More later. Peace be unto you and yours.

Music by Kate Rusby, “Underneath the Stars”

                   

Song of Tea

The first cup moistens my lips and throat.
The second cup breaks my loneliness.
The third cup searches my barren entrail,
but to find therein some thousand volumes of odd ideographs.
The fourth cup raises a slight perspiration;
all the wrongs of life pass out through my pores.
At the fifth cup I am purified.
The sixth cup calls me to the realms of the immortals.
The seventh cup—ah, but I could take no more!
I only feel the breath of the cool wind that raises in my sleeves.
Where is Paradise? Let me ride on this sweet breeze and waft away thither.

~ Lu Tung

For my other mother . . .


                   

I must begin with a confession: I was terrified of my mother-in-law for about the first year that I knew her. And any of you who ever faced her wrath will understand completely what I mean. But the fear that I felt then as a young woman entering her family is not what is on my mind today.

For several weeks now, I have been thinking about a black dress, not just any black dress, but a black satin dress that my other mother made me for a formal occasion. You see, that’s what I called her: my other mother.

Years ago, when I worked for a government contractor in northern Virginia, the company had these huge, extravagant Christmas parties, affairs at which people such as the Beach Boys and Ray Charles performed. I wanted a special dress for the occasion, and I picked out a Vogue pattern of a tea-length strapless dress that was fitted like a corset on the top, and had a very full skirt on the bottom. It was quite gorgeous, and it never occurred to me that my other mother would not be able to sew this creation for me. She was that talented. The dress had stays and top stitching, and of course, I chose an unforgiving fabric without really thinking about how hard it would be to work with. The finished dress was magnificent. I felt like Audrey Hepburn when I wore it. Everyone I knew asked me where I had bought my dress. I only smiled and told them that someone special had made it for me.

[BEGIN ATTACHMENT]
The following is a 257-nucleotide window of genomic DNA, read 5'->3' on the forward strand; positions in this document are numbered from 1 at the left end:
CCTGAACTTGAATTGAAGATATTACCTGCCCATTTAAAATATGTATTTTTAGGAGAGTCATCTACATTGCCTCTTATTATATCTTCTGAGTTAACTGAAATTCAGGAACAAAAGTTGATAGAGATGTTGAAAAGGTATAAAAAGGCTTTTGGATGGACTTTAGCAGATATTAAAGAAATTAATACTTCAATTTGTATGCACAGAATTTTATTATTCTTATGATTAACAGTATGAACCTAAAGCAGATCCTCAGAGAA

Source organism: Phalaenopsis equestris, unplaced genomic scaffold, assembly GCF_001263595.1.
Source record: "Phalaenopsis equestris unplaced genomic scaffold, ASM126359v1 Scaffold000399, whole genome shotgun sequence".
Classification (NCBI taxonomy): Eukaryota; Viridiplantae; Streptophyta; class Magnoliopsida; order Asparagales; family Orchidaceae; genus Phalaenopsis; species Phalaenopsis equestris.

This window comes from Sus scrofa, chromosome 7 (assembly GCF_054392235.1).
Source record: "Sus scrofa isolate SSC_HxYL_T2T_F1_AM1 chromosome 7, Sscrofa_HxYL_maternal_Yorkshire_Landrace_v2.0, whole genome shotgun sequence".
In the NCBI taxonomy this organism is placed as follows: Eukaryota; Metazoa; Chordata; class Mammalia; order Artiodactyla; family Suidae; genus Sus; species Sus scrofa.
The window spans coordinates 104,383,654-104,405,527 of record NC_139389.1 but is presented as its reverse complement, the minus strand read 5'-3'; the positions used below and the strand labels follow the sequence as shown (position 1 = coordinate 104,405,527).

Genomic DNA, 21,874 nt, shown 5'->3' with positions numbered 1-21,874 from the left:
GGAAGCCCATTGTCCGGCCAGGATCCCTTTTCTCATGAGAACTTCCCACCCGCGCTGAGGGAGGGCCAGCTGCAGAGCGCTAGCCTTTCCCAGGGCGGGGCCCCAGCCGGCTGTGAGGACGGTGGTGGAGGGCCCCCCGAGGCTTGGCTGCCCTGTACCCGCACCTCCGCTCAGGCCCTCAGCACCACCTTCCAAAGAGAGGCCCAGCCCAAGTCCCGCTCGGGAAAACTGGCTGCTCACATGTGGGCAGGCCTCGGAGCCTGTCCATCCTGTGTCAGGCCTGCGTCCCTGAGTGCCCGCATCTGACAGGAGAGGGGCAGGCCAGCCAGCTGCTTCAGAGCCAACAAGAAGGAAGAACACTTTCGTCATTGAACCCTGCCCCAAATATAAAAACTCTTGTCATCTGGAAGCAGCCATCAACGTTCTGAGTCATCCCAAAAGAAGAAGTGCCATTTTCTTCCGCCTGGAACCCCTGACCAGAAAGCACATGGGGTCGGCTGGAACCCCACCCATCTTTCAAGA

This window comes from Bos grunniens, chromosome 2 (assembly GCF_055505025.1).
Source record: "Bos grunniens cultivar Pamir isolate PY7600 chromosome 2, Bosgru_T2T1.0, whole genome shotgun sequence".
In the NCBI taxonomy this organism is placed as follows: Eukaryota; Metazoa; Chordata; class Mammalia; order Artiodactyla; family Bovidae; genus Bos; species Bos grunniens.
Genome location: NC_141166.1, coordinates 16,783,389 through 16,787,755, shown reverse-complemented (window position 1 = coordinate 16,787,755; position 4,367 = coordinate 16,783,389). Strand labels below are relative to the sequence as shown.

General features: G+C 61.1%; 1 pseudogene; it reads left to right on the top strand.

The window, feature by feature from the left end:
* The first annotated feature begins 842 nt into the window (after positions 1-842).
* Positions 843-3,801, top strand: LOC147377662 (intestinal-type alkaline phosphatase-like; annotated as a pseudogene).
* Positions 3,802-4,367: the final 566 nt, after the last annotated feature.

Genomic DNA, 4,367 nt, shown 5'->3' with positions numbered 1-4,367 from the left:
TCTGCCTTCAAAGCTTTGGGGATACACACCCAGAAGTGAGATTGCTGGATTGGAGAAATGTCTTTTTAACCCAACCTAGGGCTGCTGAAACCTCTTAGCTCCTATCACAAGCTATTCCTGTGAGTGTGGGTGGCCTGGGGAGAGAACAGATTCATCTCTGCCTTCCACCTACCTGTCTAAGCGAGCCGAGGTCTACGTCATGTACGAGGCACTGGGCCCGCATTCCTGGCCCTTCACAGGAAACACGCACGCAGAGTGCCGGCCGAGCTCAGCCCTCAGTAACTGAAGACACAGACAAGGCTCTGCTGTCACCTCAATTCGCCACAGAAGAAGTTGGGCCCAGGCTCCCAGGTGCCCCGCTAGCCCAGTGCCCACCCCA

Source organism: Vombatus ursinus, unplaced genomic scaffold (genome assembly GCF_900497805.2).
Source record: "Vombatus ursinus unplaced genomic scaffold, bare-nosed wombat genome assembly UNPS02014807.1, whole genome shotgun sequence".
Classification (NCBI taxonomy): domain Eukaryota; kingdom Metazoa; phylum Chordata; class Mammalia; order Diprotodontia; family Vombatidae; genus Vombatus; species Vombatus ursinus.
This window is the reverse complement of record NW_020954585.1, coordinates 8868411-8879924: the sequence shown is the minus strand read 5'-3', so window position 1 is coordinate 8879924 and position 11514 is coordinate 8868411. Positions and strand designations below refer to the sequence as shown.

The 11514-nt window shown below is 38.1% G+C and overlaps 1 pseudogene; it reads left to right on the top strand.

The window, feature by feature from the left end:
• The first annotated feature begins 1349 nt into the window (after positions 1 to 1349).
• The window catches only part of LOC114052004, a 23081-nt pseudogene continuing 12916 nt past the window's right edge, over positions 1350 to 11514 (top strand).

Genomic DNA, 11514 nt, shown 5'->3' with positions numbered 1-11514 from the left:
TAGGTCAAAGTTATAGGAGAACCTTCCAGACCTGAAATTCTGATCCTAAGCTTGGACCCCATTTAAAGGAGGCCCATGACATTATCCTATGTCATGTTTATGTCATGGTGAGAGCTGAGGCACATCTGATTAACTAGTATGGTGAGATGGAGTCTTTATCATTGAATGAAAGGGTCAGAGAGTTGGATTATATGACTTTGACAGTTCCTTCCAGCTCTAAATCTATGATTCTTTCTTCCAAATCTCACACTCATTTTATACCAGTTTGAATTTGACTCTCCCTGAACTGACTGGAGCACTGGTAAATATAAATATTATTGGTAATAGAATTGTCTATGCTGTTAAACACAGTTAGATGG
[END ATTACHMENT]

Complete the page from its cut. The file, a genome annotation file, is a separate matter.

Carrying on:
Later, when I became pregnant for the first time and found that maternity clothes consisted of big bows and garish prints, my other mother made me a maternity wardrobe. Again, the compliments I received were endless, and again, I said that someone special had made them for me.

I’m not trying to define my other mother through her sewing abilities, although to be sure, they were phenomenal. Rather, the point is that she made these things for me out of love, because she knew how much I appreciated everything that she did for me. And I loved her for her many talents and how she shared those talents with her family and with her friends.

I would like to think that the two of us were more than just mother-in-law and daughter-in-law. We were friends, friends who shared a love of British mysteries and histories. Friends who watched Mystery on PBS and then talked about the shows afterwards. Friends who shared confidences as easily as we shared books. And then there were the times when she was my mother-in-law, the times when she did not hesitate to tell me what she thought I was doing wrong or how I was going about something in the wrong way. I would get so frustrated. I mean, she could be quite formidable when she wanted to be. But I was thankful when our relationship survived even when I was no longer officially her daughter-in-law. She never changed in how she treated me, and for that I was very grateful.